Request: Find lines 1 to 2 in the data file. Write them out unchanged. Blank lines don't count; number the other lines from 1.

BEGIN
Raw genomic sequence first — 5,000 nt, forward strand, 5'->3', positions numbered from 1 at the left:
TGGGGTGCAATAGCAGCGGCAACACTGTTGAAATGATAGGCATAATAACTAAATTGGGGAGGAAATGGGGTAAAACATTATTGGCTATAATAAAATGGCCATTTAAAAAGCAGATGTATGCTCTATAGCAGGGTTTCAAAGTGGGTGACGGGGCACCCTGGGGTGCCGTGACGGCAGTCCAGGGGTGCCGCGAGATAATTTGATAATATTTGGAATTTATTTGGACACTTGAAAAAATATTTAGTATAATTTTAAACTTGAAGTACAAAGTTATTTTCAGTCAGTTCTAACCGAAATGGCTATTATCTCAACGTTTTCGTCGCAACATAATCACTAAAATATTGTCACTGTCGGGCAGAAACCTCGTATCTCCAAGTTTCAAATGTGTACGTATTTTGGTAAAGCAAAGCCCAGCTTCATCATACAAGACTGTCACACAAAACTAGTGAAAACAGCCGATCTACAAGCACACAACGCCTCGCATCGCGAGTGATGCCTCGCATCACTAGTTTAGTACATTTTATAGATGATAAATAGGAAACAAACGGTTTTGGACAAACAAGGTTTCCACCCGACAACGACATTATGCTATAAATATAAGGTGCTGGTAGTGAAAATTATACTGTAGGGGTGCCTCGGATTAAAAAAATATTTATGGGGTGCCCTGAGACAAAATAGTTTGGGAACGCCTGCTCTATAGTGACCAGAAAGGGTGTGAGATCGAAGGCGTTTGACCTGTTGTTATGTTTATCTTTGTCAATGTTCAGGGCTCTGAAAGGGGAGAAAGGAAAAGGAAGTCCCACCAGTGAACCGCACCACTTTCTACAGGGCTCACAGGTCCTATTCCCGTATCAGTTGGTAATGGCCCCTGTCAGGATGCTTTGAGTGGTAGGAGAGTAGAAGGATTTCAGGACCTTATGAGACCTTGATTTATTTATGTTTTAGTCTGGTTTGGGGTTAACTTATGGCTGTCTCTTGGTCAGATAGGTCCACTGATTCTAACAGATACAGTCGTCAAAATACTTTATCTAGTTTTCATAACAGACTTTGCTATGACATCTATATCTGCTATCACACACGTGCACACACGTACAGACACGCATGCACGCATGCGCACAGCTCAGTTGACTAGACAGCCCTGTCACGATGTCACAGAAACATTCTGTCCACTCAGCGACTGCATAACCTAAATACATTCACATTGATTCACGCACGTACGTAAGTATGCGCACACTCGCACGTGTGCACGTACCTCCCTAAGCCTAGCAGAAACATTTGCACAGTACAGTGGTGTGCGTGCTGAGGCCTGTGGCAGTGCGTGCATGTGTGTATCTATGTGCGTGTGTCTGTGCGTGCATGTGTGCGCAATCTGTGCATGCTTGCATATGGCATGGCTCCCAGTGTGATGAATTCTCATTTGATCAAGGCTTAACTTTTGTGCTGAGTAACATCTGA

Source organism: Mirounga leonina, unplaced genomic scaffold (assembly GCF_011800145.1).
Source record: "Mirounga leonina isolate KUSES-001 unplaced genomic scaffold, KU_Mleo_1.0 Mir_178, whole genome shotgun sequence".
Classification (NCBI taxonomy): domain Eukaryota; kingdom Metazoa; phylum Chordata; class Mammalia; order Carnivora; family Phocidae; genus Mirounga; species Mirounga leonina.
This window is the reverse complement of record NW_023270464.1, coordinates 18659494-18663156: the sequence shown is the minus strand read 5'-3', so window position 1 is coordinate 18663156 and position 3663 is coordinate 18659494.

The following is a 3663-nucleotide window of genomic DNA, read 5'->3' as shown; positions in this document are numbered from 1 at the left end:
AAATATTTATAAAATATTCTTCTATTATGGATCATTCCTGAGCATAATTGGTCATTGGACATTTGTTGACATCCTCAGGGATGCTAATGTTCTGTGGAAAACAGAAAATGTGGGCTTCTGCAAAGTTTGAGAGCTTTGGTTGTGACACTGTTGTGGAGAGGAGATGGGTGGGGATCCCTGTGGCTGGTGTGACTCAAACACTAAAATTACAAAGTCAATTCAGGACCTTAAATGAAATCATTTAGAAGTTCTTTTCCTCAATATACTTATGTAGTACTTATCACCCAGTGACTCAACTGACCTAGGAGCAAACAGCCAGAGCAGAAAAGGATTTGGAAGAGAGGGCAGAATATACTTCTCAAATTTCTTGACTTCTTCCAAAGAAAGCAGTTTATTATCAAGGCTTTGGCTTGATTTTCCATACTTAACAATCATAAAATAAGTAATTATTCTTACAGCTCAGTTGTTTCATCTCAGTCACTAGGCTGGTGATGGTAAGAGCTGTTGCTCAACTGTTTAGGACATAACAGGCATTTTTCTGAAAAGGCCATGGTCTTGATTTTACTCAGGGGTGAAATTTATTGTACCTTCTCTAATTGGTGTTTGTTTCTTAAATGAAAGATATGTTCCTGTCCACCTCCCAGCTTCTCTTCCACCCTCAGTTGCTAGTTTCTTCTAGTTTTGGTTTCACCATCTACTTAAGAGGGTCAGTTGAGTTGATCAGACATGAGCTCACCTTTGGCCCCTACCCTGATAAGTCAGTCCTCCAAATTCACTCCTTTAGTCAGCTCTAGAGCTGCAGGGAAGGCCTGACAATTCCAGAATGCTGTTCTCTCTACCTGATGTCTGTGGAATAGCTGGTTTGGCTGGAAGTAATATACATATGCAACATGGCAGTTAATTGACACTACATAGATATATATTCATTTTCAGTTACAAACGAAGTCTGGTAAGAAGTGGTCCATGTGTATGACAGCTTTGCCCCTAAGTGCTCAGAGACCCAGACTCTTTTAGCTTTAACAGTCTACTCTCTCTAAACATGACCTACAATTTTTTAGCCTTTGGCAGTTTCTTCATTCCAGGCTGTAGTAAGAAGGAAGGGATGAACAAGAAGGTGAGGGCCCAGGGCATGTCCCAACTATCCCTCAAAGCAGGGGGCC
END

Raw genomic sequence first — 5,000 nt, forward strand, 5'->3', positions numbered from 1 at the left:
TGGGGTGCAATAGCAGCGGCAACACTGTTGAAATGATAGGCATAATAACTAAATTGGGGAGGAAATGGGGTAAAACATTATTGGCTATAATAAAATGGCCATTTAAAAAGCAGATGTATGCTCTATAGCAGGGTTTCAAAGTGGGTGACGGGGCACCCTGGGGTGCCGTGACGGCAGTCCAGGGGTGCCGCGAGATAATTTGATAATATTTGGAATTTATTTGGACACTTGAAAAAATATTTAGTATAATTTTAAACTTGAAGTACAAAGTTATTTTCAGTCAGTTCTAACCGAAATGGCTATTATCTCAACGTTTTCGTCGCAACATAATCACTAAAATATTGTCACTGTCGGGCAGAAACCTCGTATCTCCAAGTTTCAAATGTGTACGTATTTTGGTAAAGCAAAGCCCAGCTTCATCATACAAGACTGTCACACAAAACTAGTGAAAACAGCCGATCTACAAGCACACAACGCCTCGCATCGCGAGTGATGCCTCGCATCACTAGTTTAGTACATTTTATAGATGATAAATAGGAAACAAACGGTTTTGGACAAACAAGGTTTCCACCCGACAACGACATTATGCTATAAATATAAGGTGCTGGTAGTGAAAATTATACTGTAGGGGTGCCTCGGATTAAAAAAATATTTATGGGGTGCCCTGAGACAAAATAGTTTGGGAACGCCTGCTCTATAGTGACCAGAAAGGGTGTGAGATCGAAGGCGTTTGACCTGTTGTTATGTTTATCTTTGTCAATGTTCAGGGCTCTGAAAGGGGAGAAAGGAAAAGGAAGTCCCACCAGTGAACCGCACCACTTTCTACAGGGCTCACAGGTCCTATTCCCGTATCAGTTGGTAATGGCCCCTGTCAGGATGCTTTGAGTGGTAGGAGAGTAGAAGGATTTCAGGACCTTATGAGACCTTGATTTATTTATGTTTTAGTCTGGTTTGGGGTTAACTTATGGCTGTCTCTTGGTCAGATAGGTCCACTGATTCTAACAGATACAGTCGTCAAAATACTTTATCTAGTTTTCATAACAGACTTTGCTATGACATCTATATCTGCTATCACACACGTGCACACACGTACAGACACGCATGCACGCATGCGCACAGCTCAGTTGACTAGACAGCCCTGTCACGATGTCACAGAAACATTCTGTCCACTCAGCGACTGCATAACCTAAATACATTCACATTGATTCACGCACGTACGTAAGTATGCGCACACTCGCACGTGTGCACGTACCTCCCTAAGCCTAGCAGAAACATTTGCACAGTACAGTGGTGTGCGTGCTGAGGCCTGTGGCAGTGCGTGCATGTGTGTATCTATGTGCGTGTGTCTGTGCGTGCATGTGTGCGCAATCTGTGCATGCTTGCATATGGCATGGCTCCCAGTGTGATGAATTCTCATTTGATCAAGGCTTAACTTTTGTGCTGAGTAACATCTGA